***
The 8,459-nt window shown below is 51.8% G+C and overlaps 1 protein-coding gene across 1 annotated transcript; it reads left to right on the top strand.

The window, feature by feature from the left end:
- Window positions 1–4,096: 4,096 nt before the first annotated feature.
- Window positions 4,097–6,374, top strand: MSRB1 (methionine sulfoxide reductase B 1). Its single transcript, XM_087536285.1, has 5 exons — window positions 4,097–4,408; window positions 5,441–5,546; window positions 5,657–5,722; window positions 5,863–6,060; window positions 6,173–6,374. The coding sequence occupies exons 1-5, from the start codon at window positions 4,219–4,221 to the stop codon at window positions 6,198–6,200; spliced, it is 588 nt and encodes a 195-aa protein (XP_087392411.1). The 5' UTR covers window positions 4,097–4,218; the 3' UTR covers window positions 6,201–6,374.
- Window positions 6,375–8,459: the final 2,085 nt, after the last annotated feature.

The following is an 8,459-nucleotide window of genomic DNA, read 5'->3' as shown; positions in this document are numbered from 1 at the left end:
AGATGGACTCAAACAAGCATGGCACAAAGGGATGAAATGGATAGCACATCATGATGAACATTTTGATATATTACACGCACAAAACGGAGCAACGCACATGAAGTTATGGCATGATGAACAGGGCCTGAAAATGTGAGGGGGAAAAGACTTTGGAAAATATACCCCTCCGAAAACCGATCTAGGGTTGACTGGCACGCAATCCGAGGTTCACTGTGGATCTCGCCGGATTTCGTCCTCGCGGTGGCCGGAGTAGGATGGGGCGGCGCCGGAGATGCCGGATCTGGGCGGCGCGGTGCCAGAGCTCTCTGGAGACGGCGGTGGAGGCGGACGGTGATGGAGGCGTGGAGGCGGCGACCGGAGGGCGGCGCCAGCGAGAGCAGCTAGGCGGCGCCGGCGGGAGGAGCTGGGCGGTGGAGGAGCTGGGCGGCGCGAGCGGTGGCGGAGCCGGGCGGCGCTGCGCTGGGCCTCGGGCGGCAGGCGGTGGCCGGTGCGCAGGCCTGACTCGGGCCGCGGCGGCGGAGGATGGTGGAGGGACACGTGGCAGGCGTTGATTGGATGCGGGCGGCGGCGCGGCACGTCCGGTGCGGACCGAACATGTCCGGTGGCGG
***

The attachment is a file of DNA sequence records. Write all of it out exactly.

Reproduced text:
The 8,459-nt window shown below is 51.8% G+C and overlaps 1 protein-coding gene across 1 annotated transcript; it reads left to right on the top strand.

The window, feature by feature from the left end:
- Window positions 1–4,096: 4,096 nt before the first annotated feature.
- Window positions 4,097–6,374, top strand: MSRB1 (methionine sulfoxide reductase B 1). Its single transcript, XM_087536285.1, has 5 exons — window positions 4,097–4,408; window positions 5,441–5,546; window positions 5,657–5,722; window positions 5,863–6,060; window positions 6,173–6,374. The coding sequence occupies exons 1-5, from the start codon at window positions 4,219–4,221 to the stop codon at window positions 6,198–6,200; spliced, it is 588 nt and encodes a 195-aa protein (XP_087392411.1). The 5' UTR covers window positions 4,097–4,218; the 3' UTR covers window positions 6,201–6,374.
- Window positions 6,375–8,459: the final 2,085 nt, after the last annotated feature.

The following is an 8,459-nucleotide window of genomic DNA, read 5'->3' as shown; positions in this document are numbered from 1 at the left end:
AGATGGACTCAAACAAGCATGGCACAAAGGGATGAAATGGATAGCACATCATGATGAACATTTTGATATATTACACGCACAAAACGGAGCAACGCACATGAAGTTATGGCATGATGAACAGGGCCTGAAAATGTGAGGGGGAAAAGACTTTGGAAAATATACCCCTCCGAAAACCGATCTAGGGTTGACTGGCACGCAATCCGAGGTTCACTGTGGATCTCGCCGGATTTCGTCCTCGCGGTGGCCGGAGTAGGATGGGGCGGCGCCGGAGATGCCGGATCTGGGCGGCGCGGTGCCAGAGCTCTCTGGAGACGGCGGTGGAGGCGGACGGTGATGGAGGCGTGGAGGCGGCGACCGGAGGGCGGCGCCAGCGAGAGCAGCTAGGCGGCGCCGGCGGGAGGAGCTGGGCGGTGGAGGAGCTGGGCGGCGCGAGCGGTGGCGGAGCCGGGCGGCGCTGCGCTGGGCCTCGGGCGGCAGGCGGTGGCCGGTGCGCAGGCCTGACTCGGGCCGCGGCGGCGGAGGATGGTGGAGGGACACGTGGCAGGCGTTGATTGGATGCGGGCGGCGGCGCGGCACGTCCGGTGCGGACCGAACATGTCCGGTGGCGG